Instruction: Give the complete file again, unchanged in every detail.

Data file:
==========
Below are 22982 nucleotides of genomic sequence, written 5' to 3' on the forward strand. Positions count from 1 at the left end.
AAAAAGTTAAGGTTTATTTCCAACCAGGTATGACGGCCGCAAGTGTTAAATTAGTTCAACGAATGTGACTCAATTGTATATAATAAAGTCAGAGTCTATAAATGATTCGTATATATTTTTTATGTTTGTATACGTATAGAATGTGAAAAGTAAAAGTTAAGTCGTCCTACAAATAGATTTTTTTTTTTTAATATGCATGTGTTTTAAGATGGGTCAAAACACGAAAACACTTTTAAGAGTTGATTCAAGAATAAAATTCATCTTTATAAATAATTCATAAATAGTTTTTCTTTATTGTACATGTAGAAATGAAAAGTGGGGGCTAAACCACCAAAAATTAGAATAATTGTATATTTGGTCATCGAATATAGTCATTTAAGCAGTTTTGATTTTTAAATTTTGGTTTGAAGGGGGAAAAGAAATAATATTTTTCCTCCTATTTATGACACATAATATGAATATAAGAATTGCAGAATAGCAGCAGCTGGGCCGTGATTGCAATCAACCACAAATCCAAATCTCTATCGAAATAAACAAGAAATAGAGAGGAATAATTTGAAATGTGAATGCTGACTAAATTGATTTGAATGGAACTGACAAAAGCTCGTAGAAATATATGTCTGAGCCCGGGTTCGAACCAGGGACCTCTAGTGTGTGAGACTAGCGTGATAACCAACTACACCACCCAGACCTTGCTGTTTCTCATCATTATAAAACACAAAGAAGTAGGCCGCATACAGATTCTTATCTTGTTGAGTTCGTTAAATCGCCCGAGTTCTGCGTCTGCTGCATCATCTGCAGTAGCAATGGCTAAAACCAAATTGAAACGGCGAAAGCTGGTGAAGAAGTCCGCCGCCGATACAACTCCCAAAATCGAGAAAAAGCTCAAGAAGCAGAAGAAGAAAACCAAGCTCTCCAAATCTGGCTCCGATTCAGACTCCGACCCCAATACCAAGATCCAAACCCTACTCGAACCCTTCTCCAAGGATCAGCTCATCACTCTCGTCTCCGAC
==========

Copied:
Below are 22982 nucleotides of genomic sequence, written 5' to 3' on the forward strand. Positions count from 1 at the left end.
AAAAAGTTAAGGTTTATTTCCAACCAGGTATGACGGCCGCAAGTGTTAAATTAGTTCAACGAATGTGACTCAATTGTATATAATAAAGTCAGAGTCTATAAATGATTCGTATATATTTTTTATGTTTGTATACGTATAGAATGTGAAAAGTAAAAGTTAAGTCGTCCTACAAATAGATTTTTTTTTTTTAATATGCATGTGTTTTAAGATGGGTCAAAACACGAAAACACTTTTAAGAGTTGATTCAAGAATAAAATTCATCTTTATAAATAATTCATAAATAGTTTTTCTTTATTGTACATGTAGAAATGAAAAGTGGGGGCTAAACCACCAAAAATTAGAATAATTGTATATTTGGTCATCGAATATAGTCATTTAAGCAGTTTTGATTTTTAAATTTTGGTTTGAAGGGGGAAAAGAAATAATATTTTTCCTCCTATTTATGACACATAATATGAATATAAGAATTGCAGAATAGCAGCAGCTGGGCCGTGATTGCAATCAACCACAAATCCAAATCTCTATCGAAATAAACAAGAAATAGAGAGGAATAATTTGAAATGTGAATGCTGACTAAATTGATTTGAATGGAACTGACAAAAGCTCGTAGAAATATATGTCTGAGCCCGGGTTCGAACCAGGGACCTCTAGTGTGTGAGACTAGCGTGATAACCAACTACACCACCCAGACCTTGCTGTTTCTCATCATTATAAAACACAAAGAAGTAGGCCGCATACAGATTCTTATCTTGTTGAGTTCGTTAAATCGCCCGAGTTCTGCGTCTGCTGCATCATCTGCAGTAGCAATGGCTAAAACCAAATTGAAACGGCGAAAGCTGGTGAAGAAGTCCGCCGCCGATACAACTCCCAAAATCGAGAAAAAGCTCAAGAAGCAGAAGAAGAAAACCAAGCTCTCCAAATCTGGCTCCGATTCAGACTCCGACCCCAATACCAAGATCCAAACCCTACTCGAACCCTTCTCCAAGGATCAGCTCATCACTCTCGTCTCCGAC